Zimbabwe today remembers one of its illustrious sons in the fight for majority rule, the late Vice President Joshua Mqabuko Nkomo who succumbed to cancer on the 1st of July 1999 aged 82.
In his early political life, he became a trade union leader, who progressed on to become president of the banned National Democratic Party before founding the Zimbabwe African People’s Union (ZAPU) in 1961.
Due to his fearlessness and strong conviction to pursue the struggle for independence he was jailed for ten years by Rhodesia’s white minority government. Upon his release in 1974 he took up from where he had left prior to his imprisonment and led both the party and its military wing, ZIPRA into the attainment of independence.
Post-Independence, during one of the country’s darkest hours where tens of thousands were unjustifiably killed by the state mainly in Matebeleland and Midlands provinces, Nkomo was instrumental in unifying a nation on the verge of dissolution on ethnical and political grounds despite being a victim of persecution himself by fellow comrades he had fought side by side in the struggle for freedom.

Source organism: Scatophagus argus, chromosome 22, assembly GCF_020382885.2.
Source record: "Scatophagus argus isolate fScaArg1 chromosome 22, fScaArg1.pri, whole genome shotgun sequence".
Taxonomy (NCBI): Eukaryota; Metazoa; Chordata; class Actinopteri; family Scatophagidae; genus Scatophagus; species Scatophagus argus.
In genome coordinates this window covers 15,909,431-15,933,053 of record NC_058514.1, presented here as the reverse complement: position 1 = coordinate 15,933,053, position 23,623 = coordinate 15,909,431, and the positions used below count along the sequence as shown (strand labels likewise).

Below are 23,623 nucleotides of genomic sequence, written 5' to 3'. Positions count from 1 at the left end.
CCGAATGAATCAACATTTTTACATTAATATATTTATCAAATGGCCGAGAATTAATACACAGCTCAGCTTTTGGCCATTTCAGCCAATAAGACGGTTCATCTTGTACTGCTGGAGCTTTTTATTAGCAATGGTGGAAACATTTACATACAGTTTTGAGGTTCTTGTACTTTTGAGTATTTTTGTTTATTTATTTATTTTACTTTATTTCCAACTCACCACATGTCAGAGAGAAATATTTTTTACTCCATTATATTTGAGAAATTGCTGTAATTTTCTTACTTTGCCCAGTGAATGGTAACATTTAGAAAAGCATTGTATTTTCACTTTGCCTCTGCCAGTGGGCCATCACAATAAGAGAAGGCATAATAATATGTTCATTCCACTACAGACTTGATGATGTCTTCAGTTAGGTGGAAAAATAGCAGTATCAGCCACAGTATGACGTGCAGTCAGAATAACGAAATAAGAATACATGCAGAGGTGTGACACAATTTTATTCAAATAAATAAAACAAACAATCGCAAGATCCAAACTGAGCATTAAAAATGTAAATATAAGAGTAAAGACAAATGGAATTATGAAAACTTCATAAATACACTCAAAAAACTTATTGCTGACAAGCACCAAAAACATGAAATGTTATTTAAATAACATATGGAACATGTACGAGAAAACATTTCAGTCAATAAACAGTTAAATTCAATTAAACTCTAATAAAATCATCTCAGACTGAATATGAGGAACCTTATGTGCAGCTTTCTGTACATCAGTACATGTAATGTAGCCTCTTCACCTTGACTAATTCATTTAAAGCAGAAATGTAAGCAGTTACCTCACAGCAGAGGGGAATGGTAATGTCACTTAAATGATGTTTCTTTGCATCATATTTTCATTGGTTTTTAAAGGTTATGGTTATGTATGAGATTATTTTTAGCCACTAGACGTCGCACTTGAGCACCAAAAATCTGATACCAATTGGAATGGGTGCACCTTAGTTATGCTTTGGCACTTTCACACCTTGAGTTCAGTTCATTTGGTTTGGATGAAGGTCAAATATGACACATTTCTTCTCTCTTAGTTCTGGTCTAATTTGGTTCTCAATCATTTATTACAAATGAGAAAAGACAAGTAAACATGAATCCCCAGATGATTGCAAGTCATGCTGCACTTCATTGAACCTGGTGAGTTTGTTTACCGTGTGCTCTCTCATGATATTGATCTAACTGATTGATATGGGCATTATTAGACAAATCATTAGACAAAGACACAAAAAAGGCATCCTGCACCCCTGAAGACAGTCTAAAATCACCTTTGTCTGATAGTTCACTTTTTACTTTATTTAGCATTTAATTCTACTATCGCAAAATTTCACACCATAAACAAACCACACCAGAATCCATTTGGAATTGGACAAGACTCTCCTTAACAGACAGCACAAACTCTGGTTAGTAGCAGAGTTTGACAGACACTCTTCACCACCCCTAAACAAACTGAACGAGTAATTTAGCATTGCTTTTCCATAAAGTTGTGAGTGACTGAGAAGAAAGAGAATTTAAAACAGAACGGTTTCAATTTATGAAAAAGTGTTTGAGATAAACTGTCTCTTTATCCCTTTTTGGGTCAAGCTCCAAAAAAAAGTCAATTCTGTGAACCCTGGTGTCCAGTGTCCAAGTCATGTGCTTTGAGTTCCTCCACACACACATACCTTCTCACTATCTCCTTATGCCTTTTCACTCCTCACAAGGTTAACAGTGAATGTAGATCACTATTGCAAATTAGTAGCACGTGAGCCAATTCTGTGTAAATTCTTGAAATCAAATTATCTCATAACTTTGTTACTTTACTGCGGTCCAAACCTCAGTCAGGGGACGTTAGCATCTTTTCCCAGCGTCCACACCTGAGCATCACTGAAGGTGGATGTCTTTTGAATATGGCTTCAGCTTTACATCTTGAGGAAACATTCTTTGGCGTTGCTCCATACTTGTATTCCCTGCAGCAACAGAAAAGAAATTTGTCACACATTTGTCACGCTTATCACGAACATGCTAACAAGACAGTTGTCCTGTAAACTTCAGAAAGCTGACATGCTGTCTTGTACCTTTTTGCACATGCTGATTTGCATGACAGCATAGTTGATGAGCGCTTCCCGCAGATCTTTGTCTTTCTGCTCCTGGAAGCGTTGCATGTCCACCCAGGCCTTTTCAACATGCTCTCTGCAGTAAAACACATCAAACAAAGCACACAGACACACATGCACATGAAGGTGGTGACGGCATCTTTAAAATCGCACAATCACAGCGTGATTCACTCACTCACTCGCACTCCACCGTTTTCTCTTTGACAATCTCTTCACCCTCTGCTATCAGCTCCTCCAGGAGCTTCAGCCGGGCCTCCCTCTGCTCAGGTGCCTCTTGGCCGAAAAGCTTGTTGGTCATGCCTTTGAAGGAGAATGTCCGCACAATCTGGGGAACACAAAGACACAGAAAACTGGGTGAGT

The late former President Robert Mugabe conceded- “it was a moment of madness.”
With the Unity Accord of December 22, 1987, notwithstanding his illustrious fight for independence and national healing, Nkomo’s legacy still lives on.
Today, there is a strong sense that Zimbabwe lacks political leaders with the same reverence of national values as those exuded in the late Father Zimbabwe as Nkomo was known.
Rising political intolerance, corruption and a clear disregard of human life has torn into shreds Zimbabwe’s once integral moral fabric.
“Dr Nkomo’s unrelenting fight for human dignity and social justice won him international acclaim and an indelible place in African history,” reads the statement from the office of the President, Emmerson Mnangagwa today.
Norton legislator, Temba Mliswa wrote on social media,”Today we remember Joshua Nkomo, Father Zimbabwe, Umdala Wethu.He preached against violence and hate politics. A true nationalist who humbled himself and strove for national peace instead of personal aggrandisement. His place in history is assured.”